The Mike Pence rule is great for him but not for everyone

In one sense, opposite-sex friendship might seem easy for a woman who is so used to it. I’ve had hundreds of male friends in my life, and only one became a lover. It seems natural that a lunch can just be lunch, a car ride just a car ride, and an extended discussion of Hayekian versus Randian libertarianism precisely that.

That’s not enough to settle the matter, though. Out of friendship, other kinds of feelings can grow, and married people should take active steps to ensure that they don’t. This presumably is why some people choose to limit contact with non-familial members of the opposite sex, perhaps avoiding private meals or shared drinks, or time alone in cars or offices.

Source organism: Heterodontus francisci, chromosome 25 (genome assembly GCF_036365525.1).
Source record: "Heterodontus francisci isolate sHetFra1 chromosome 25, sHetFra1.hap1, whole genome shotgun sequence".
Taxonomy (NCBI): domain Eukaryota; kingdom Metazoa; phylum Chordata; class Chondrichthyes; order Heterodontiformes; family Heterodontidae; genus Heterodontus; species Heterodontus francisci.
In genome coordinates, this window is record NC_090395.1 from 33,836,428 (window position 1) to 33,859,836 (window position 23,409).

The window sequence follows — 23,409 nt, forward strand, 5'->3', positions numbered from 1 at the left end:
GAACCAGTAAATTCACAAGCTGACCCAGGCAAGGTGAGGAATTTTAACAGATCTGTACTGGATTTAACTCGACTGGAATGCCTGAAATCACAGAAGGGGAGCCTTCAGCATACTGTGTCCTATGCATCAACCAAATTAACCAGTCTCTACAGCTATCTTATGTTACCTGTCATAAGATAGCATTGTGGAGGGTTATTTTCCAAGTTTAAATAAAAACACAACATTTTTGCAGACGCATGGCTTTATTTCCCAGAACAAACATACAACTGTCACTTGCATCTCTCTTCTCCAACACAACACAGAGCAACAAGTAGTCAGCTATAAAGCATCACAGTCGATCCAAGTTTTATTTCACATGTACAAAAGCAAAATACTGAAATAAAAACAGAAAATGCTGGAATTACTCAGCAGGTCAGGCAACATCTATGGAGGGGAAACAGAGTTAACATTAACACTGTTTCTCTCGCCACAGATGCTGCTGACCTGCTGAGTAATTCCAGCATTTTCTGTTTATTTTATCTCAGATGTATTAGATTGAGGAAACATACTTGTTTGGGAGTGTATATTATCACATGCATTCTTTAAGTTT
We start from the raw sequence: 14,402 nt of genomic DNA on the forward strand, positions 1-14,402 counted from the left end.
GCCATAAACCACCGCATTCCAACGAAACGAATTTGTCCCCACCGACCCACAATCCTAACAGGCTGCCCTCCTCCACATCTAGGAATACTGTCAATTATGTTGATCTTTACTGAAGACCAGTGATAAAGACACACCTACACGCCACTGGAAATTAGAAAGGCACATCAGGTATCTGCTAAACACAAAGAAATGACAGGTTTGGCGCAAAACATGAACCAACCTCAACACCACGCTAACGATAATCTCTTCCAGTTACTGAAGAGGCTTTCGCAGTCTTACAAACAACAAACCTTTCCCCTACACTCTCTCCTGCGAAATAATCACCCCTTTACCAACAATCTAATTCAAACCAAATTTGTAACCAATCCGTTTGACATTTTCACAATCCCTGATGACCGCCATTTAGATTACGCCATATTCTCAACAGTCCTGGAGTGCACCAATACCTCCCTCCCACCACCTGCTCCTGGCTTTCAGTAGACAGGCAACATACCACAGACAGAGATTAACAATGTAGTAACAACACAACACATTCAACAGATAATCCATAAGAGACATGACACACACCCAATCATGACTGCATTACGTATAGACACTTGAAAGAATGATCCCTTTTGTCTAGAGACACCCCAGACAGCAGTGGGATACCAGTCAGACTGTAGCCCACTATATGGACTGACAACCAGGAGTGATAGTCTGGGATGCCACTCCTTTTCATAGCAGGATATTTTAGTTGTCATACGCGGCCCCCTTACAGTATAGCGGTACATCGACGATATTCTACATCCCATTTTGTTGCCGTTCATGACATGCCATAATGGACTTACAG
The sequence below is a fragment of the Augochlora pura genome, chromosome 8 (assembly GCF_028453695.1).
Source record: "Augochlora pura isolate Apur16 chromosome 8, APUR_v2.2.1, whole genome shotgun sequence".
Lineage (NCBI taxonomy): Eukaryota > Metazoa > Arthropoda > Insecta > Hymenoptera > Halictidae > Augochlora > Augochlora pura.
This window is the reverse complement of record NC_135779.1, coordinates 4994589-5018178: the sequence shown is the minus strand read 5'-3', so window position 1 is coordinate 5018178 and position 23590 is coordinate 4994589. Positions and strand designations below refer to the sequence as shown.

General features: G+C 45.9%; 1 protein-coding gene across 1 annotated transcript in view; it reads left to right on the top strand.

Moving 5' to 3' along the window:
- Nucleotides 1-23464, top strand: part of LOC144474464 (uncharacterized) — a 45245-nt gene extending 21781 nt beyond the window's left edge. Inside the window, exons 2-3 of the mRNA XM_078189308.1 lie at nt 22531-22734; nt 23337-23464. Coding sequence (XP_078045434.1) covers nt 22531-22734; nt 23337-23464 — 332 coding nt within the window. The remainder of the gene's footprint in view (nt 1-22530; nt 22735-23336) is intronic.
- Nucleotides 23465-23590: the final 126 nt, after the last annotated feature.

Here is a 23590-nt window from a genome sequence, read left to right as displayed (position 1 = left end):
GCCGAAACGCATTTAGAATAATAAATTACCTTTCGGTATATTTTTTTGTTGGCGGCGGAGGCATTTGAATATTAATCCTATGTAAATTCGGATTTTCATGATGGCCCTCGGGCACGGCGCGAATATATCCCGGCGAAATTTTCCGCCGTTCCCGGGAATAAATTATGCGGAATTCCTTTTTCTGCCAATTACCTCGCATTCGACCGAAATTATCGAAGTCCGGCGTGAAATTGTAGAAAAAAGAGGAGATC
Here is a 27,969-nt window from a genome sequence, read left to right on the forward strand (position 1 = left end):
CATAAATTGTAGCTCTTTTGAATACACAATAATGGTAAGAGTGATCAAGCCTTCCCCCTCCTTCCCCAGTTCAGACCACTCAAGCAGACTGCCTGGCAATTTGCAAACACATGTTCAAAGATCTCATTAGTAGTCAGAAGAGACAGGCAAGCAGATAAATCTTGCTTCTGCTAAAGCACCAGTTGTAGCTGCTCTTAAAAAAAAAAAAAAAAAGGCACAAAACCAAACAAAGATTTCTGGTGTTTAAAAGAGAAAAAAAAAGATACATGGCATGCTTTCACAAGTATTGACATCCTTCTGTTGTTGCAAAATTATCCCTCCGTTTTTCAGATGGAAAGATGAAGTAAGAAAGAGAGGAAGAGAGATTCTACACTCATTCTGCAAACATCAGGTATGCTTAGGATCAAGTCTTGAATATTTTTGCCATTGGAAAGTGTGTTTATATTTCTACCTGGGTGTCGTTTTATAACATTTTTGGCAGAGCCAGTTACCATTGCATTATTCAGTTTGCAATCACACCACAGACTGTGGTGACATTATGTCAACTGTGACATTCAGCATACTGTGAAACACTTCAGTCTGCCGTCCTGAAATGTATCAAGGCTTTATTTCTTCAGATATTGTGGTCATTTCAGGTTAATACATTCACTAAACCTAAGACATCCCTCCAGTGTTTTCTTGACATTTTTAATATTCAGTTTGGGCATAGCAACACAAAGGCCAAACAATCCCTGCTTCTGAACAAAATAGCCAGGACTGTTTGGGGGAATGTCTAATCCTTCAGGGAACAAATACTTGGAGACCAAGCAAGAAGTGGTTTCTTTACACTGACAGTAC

I had mixed feelings about the Mike Pence “protecting my marriage” controversy. On the one hand, it’s lovely to see an important and powerful man disciplining himself to show his wife that he is committed to their marriage. That’s a great example to set. On the other hand, I don’t love the idea that the “Mike Pence rules” might become semi-normative for conservatives all across the nation.